You hardly expect evidence of pre-Roe "back alley" abortions to turn up now. But detectives say it's possible that might be exactly the explanation for a bizarre discovery in a Los Angeles basement: Two dead babies wrapped in newspapers from the 1930s. That or they were used as "medical specimens," reports the Los Angeles Times.
The remains were found inside a trunk along with "a fur wrap, a flapper dress, a beaded purse and a bundle of blank medical test forms." The latter of which led detectives to Jean M. Barrie, a woman born in 1916 and who lived nearby. It is believed that she might have worked as a nurse. It's also possible that the woman in question was a different Jean Barrie who happened to be related to the author of "Peter Pan," James M. Barrie.
The remains were found in the basement of an apartment building by the manager and resident Yeming Xing, a geneticist at the University of Southern California. Xing told the Times the she believes one of the babies was either miscarried or aborted: "It looked like a baby, but it didn't have any shape to it." John Medford, another building resident, joined in on the speculation: "It was kept secret for 74 years and my theory is that this rolls back the cover on a cruel, tragic and unjust time in America for women. Ending pregnancies this way would have been commonplace. This was business as usual in all social strata."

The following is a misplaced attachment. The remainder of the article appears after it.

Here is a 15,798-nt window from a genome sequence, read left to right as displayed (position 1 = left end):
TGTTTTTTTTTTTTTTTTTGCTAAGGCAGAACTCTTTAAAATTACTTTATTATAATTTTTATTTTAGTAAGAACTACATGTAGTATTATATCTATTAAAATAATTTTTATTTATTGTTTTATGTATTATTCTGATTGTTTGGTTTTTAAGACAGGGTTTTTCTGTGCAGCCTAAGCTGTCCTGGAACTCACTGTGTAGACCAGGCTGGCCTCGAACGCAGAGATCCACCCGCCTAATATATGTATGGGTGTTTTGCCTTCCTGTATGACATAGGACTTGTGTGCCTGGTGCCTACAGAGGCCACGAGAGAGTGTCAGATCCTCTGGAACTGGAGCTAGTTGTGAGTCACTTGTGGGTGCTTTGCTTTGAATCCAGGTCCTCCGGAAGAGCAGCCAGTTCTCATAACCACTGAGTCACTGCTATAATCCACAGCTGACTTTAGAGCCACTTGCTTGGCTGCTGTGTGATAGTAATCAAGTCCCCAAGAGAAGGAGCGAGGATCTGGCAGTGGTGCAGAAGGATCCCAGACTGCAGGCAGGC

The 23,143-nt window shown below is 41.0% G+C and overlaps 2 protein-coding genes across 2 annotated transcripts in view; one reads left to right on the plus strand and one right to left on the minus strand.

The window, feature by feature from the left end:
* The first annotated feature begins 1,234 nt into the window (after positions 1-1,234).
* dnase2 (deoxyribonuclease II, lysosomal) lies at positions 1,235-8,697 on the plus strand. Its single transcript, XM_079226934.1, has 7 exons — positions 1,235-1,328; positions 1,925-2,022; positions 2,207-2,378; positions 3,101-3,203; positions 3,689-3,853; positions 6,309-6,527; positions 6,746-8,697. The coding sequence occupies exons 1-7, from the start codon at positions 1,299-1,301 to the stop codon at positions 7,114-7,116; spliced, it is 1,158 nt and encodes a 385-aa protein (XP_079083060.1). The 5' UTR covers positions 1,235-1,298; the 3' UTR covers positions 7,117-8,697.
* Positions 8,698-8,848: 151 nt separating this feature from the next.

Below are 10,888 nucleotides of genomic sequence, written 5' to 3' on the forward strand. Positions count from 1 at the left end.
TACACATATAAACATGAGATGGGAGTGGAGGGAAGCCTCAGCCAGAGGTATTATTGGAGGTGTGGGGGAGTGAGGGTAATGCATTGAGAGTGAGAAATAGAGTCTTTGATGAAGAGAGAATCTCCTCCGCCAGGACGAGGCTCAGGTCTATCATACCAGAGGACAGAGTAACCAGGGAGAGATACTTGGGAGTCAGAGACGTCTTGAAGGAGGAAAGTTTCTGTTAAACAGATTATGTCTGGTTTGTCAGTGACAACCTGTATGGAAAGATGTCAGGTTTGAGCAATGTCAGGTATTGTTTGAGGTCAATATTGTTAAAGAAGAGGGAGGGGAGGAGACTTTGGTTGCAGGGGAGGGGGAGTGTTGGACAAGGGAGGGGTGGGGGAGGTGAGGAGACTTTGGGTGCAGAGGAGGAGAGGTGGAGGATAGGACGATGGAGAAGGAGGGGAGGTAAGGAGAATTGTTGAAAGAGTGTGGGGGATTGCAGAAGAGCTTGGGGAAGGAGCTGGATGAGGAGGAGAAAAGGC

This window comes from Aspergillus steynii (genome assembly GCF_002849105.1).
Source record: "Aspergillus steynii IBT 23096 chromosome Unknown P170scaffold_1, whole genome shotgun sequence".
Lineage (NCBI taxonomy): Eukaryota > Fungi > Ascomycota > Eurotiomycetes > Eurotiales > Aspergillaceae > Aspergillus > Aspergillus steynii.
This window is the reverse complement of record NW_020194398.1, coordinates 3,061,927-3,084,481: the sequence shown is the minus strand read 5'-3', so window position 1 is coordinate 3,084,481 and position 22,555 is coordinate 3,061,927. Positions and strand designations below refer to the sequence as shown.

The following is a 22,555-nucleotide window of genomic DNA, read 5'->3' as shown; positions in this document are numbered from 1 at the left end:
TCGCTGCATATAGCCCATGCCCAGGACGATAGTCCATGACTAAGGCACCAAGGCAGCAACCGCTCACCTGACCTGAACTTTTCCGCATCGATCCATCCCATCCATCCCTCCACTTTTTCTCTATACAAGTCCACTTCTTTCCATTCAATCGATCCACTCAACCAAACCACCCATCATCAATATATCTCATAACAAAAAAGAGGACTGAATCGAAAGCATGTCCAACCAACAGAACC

As well said as that may be, it is still just conjecture. Detectives are of course holding off on any conclusive statements until the autopsies are completed. If the remains do turn out to be evidence of the days when women risked their own lives to terminate pregnancies, the case will be a gripping reminder of the secrecy and desperation of that time.